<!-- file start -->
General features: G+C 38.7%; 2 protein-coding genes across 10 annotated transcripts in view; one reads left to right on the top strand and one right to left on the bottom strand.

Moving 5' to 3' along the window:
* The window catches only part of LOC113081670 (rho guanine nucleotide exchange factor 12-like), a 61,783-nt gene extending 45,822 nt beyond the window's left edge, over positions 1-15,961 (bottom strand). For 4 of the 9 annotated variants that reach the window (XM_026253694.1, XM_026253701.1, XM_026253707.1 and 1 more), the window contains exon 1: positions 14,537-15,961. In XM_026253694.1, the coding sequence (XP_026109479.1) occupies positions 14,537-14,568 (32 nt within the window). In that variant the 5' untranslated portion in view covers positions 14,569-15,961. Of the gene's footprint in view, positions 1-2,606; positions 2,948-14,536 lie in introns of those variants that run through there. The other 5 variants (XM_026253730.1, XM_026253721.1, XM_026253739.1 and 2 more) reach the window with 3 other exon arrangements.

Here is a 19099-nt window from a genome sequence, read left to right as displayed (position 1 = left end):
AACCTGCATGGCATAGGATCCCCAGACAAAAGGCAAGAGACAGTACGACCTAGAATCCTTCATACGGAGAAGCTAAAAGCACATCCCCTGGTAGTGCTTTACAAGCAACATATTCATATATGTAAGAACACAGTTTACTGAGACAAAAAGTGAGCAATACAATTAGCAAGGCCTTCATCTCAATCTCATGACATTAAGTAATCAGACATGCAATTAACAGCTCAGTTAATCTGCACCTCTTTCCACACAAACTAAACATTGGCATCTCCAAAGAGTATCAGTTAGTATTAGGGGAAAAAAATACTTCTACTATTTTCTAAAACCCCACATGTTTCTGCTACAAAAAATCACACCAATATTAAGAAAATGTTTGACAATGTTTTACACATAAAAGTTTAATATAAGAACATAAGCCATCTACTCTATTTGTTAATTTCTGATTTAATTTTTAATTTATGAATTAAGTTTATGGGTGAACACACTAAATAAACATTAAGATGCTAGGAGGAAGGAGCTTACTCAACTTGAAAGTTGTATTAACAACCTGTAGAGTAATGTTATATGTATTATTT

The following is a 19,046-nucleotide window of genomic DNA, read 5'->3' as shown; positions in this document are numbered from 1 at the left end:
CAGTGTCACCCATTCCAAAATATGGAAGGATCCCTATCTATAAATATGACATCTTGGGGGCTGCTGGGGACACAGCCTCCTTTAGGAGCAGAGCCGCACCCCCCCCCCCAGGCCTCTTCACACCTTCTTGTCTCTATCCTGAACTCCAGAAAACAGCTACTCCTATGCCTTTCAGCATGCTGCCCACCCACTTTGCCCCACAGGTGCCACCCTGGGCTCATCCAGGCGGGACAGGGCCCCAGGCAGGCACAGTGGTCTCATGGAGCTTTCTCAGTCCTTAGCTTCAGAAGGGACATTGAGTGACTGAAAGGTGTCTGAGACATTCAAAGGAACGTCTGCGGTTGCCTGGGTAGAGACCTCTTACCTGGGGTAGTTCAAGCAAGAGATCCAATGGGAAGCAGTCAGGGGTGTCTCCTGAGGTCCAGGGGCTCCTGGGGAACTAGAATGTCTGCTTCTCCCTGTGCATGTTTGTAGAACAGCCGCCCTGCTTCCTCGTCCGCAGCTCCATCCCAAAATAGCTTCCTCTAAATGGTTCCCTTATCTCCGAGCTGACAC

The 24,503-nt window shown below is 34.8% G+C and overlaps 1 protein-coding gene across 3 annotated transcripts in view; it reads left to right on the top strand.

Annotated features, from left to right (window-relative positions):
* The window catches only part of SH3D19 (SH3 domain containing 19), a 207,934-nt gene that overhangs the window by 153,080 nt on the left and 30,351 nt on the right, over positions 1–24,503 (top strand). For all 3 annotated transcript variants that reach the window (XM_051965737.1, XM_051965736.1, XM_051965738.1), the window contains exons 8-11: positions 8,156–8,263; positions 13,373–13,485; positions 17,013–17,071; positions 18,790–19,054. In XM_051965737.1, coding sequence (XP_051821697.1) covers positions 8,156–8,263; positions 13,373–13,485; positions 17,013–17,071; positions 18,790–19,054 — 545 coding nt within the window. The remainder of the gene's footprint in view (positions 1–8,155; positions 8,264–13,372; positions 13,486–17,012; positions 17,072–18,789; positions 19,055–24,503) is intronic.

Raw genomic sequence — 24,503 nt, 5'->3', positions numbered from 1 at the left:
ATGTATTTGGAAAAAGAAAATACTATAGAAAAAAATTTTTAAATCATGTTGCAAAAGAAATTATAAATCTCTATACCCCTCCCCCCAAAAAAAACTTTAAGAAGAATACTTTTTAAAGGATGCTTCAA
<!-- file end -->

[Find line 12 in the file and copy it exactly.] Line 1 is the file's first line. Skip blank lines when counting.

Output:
ATGTATTTGGAAAAAGAAAATACTATAGAAAAAAATTTTTAAATCATGTTGCAAAAGAAATTATAAATCTCTATACCCCTCCCCCCAAAAAAAACTTTAAGAAGAATACTTTTTAAAGGATGCTTCAA